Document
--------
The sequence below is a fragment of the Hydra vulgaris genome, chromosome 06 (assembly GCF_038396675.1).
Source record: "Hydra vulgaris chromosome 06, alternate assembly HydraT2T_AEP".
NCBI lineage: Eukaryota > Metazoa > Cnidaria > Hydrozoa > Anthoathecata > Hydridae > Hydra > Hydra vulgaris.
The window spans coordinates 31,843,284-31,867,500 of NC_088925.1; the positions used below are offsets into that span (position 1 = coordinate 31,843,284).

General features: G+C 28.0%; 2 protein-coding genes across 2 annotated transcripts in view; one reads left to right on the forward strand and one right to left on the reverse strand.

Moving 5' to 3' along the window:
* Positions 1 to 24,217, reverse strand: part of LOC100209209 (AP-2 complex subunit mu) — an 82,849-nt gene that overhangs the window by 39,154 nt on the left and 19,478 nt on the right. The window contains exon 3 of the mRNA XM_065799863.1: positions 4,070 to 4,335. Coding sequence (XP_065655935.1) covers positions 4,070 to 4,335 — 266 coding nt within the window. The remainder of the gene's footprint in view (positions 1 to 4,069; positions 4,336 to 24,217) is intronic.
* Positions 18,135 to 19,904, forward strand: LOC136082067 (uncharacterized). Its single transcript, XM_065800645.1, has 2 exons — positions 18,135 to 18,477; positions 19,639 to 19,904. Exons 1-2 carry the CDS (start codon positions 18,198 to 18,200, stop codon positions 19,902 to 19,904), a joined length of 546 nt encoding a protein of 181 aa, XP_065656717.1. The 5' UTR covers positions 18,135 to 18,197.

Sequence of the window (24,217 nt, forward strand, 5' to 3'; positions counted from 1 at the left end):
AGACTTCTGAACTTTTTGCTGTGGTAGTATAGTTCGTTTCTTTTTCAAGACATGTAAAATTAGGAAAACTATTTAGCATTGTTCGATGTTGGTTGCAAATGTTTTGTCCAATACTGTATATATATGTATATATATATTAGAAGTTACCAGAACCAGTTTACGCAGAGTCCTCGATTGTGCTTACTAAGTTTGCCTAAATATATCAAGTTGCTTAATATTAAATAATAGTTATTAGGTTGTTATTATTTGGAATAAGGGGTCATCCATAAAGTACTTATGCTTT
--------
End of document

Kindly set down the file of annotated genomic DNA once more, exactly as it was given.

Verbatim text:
The sequence below is a fragment of the Hydra vulgaris genome, chromosome 06 (assembly GCF_038396675.1).
Source record: "Hydra vulgaris chromosome 06, alternate assembly HydraT2T_AEP".
NCBI lineage: Eukaryota > Metazoa > Cnidaria > Hydrozoa > Anthoathecata > Hydridae > Hydra > Hydra vulgaris.
The window spans coordinates 31,843,284-31,867,500 of NC_088925.1; the positions used below are offsets into that span (position 1 = coordinate 31,843,284).

General features: G+C 28.0%; 2 protein-coding genes across 2 annotated transcripts in view; one reads left to right on the forward strand and one right to left on the reverse strand.

Moving 5' to 3' along the window:
* Positions 1 to 24,217, reverse strand: part of LOC100209209 (AP-2 complex subunit mu) — an 82,849-nt gene that overhangs the window by 39,154 nt on the left and 19,478 nt on the right. The window contains exon 3 of the mRNA XM_065799863.1: positions 4,070 to 4,335. Coding sequence (XP_065655935.1) covers positions 4,070 to 4,335 — 266 coding nt within the window. The remainder of the gene's footprint in view (positions 1 to 4,069; positions 4,336 to 24,217) is intronic.
* Positions 18,135 to 19,904, forward strand: LOC136082067 (uncharacterized). Its single transcript, XM_065800645.1, has 2 exons — positions 18,135 to 18,477; positions 19,639 to 19,904. Exons 1-2 carry the CDS (start codon positions 18,198 to 18,200, stop codon positions 19,902 to 19,904), a joined length of 546 nt encoding a protein of 181 aa, XP_065656717.1. The 5' UTR covers positions 18,135 to 18,197.

Sequence of the window (24,217 nt, forward strand, 5' to 3'; positions counted from 1 at the left end):
AGACTTCTGAACTTTTTGCTGTGGTAGTATAGTTCGTTTCTTTTTCAAGACATGTAAAATTAGGAAAACTATTTAGCATTGTTCGATGTTGGTTGCAAATGTTTTGTCCAATACTGTATATATATGTATATATATATTAGAAGTTACCAGAACCAGTTTACGCAGAGTCCTCGATTGTGCTTACTAAGTTTGCCTAAATATATCAAGTTGCTTAATATTAAATAATAGTTATTAGGTTGTTATTATTTGGAATAAGGGGTCATCCATAAAGTACTTATGCTTT